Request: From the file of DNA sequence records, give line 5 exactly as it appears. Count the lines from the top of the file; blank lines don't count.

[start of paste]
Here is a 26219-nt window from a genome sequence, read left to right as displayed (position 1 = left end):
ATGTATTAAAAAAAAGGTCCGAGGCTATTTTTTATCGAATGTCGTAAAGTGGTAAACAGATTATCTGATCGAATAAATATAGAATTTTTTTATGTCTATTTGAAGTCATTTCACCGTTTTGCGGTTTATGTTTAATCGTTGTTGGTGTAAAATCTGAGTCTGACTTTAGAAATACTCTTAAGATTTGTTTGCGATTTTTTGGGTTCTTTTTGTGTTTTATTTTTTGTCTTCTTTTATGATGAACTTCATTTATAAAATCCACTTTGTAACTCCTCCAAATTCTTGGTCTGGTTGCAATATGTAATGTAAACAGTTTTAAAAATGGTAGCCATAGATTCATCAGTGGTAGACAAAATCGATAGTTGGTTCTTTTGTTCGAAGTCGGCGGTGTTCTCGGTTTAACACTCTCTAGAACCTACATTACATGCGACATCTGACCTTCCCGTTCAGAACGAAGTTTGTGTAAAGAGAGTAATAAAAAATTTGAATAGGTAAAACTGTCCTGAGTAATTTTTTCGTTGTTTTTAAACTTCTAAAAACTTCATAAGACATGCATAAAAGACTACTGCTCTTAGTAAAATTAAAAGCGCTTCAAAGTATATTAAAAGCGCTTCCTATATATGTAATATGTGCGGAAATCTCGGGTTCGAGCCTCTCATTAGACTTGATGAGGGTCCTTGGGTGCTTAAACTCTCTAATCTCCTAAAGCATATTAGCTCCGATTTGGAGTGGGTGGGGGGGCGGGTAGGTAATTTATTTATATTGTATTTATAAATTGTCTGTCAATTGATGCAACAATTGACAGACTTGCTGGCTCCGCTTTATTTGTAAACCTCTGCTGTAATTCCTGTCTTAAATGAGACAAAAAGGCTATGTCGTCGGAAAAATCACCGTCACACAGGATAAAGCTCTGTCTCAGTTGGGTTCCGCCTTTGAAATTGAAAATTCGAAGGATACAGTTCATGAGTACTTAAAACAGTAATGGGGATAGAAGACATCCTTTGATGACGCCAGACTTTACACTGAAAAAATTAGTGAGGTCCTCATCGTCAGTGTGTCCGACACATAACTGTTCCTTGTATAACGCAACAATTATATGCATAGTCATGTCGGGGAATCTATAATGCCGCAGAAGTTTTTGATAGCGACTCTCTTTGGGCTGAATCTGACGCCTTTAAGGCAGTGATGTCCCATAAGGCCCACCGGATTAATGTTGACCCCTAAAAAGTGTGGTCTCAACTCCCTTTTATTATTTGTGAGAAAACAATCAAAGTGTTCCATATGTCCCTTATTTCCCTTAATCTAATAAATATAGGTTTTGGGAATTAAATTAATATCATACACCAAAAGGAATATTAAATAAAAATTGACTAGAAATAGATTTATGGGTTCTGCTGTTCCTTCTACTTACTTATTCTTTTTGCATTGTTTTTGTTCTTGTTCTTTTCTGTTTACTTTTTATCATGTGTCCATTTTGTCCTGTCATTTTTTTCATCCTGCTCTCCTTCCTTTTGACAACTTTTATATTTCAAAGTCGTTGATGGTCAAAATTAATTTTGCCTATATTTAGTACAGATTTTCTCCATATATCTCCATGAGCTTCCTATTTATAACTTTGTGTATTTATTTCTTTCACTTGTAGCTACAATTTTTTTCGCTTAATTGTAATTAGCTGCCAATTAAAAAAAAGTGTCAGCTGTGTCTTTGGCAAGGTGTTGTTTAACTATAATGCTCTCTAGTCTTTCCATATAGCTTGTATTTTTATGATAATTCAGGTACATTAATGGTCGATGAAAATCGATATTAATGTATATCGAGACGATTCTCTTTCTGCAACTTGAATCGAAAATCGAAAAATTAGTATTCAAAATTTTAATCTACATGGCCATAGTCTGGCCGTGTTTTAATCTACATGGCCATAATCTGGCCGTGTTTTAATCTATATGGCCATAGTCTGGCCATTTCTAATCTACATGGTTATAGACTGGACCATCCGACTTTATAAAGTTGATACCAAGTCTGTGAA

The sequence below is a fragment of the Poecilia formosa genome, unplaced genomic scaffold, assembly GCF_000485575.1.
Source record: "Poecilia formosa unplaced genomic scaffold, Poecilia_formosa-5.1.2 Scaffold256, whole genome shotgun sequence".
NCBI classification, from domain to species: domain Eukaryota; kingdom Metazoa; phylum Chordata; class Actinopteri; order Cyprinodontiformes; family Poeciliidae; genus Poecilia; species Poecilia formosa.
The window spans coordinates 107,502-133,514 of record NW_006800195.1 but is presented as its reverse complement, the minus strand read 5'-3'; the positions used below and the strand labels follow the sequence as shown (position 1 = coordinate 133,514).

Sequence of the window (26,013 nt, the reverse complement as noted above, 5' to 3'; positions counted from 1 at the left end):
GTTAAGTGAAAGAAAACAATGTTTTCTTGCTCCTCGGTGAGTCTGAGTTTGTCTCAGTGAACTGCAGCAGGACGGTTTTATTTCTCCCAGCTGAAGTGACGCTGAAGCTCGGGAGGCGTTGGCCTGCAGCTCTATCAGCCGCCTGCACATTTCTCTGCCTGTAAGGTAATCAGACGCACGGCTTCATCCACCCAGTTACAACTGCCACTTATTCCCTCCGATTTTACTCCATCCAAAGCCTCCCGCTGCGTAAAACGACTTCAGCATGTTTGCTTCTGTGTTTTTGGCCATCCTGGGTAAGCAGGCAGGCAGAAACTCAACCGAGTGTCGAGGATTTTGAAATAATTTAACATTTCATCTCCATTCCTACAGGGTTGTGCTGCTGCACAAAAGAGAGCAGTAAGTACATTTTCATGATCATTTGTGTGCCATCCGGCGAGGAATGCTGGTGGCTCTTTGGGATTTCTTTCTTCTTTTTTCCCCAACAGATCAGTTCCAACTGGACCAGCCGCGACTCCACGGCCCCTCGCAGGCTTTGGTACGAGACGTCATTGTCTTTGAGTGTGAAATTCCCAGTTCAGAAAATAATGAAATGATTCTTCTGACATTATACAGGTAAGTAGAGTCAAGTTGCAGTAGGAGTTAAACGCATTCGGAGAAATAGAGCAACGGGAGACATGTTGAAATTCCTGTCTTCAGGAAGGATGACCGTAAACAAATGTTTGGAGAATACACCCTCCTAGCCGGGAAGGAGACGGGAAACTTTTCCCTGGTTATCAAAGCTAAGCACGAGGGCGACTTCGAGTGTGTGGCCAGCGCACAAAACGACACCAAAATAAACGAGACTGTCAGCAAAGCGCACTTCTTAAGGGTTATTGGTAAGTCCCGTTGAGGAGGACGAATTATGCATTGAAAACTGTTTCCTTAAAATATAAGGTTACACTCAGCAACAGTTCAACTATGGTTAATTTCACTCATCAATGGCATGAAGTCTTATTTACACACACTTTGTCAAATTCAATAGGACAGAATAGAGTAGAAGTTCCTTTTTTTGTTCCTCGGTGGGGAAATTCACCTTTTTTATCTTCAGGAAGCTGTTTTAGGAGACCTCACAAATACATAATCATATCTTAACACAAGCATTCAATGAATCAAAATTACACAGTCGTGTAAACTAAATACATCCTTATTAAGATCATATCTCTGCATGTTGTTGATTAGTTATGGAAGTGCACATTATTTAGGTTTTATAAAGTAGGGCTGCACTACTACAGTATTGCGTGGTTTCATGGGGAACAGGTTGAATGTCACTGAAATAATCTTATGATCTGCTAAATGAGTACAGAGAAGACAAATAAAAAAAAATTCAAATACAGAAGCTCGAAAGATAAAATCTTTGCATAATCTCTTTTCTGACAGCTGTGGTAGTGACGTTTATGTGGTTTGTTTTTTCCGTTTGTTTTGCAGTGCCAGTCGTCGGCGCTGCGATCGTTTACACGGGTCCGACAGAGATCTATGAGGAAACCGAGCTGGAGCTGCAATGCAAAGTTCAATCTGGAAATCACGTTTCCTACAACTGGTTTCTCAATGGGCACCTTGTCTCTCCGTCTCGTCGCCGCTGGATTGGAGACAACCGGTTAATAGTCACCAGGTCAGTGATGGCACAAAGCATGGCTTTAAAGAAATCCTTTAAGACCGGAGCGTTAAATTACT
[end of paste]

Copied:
NCBI classification, from domain to species: domain Eukaryota; kingdom Metazoa; phylum Chordata; class Actinopteri; order Cyprinodontiformes; family Poeciliidae; genus Poecilia; species Poecilia formosa.